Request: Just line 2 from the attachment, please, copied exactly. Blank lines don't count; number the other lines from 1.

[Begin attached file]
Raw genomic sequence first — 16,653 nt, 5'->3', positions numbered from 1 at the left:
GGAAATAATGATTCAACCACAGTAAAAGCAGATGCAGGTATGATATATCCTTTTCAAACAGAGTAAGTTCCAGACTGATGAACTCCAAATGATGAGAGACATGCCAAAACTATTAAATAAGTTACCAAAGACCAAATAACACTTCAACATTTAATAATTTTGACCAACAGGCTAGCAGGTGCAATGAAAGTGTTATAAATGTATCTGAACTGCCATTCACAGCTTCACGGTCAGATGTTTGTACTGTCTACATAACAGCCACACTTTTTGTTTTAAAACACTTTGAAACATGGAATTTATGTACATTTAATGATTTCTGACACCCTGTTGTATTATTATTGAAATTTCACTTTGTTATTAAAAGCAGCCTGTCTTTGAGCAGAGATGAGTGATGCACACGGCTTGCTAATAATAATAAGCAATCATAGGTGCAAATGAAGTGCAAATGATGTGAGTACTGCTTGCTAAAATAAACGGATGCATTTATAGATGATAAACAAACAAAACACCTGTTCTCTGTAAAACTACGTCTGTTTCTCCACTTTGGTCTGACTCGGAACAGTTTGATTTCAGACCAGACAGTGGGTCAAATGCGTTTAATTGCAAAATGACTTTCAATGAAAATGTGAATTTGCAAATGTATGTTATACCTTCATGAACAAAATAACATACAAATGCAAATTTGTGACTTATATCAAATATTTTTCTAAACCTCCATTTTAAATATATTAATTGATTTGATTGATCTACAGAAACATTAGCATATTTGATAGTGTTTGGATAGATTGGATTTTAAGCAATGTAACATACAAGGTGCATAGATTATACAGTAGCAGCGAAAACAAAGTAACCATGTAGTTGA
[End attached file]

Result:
GGAAATAATGATTCAACCACAGTAAAAGCAGATGCAGGTATGATATATCCTTTTCAAACAGAGTAAGTTCCAGACTGATGAACTCCAAATGATGAGAGACATGCCAAAACTATTAAATAAGTTACCAAAGACCAAATAACACTTCAACATTTAATAATTTTGACCAACAGGCTAGCAGGTGCAATGAAAGTGTTATAAATGTATCTGAACTGCCATTCACAGCTTCACGGTCAGATGTTTGTACTGTCTACATAACAGCCACACTTTTTGTTTTAAAACACTTTGAAACATGGAATTTATGTACATTTAATGATTTCTGACACCCTGTTGTATTATTATTGAAATTTCACTTTGTTATTAAAAGCAGCCTGTCTTTGAGCAGAGATGAGTGATGCACACGGCTTGCTAATAATAATAAGCAATCATAGGTGCAAATGAAGTGCAAATGATGTGAGTACTGCTTGCTAAAATAAACGGATGCATTTATAGATGATAAACAAACAAAACACCTGTTCTCTGTAAAACTACGTCTGTTTCTCCACTTTGGTCTGACTCGGAACAGTTTGATTTCAGACCAGACAGTGGGTCAAATGCGTTTAATTGCAAAATGACTTTCAATGAAAATGTGAATTTGCAAATGTATGTTATACCTTCATGAACAAAATAACATACAAATGCAAATTTGTGACTTATATCAAATATTTTTCTAAACCTCCATTTTAAATATATTAATTGATTTGATTGATCTACAGAAACATTAGCATATTTGATAGTGTTTGGATAGATTGGATTTTAAGCAATGTAACATACAAGGTGCATAGATTATACAGTAGCAGCGAAAACAAAGTAACCATGTAGTTGA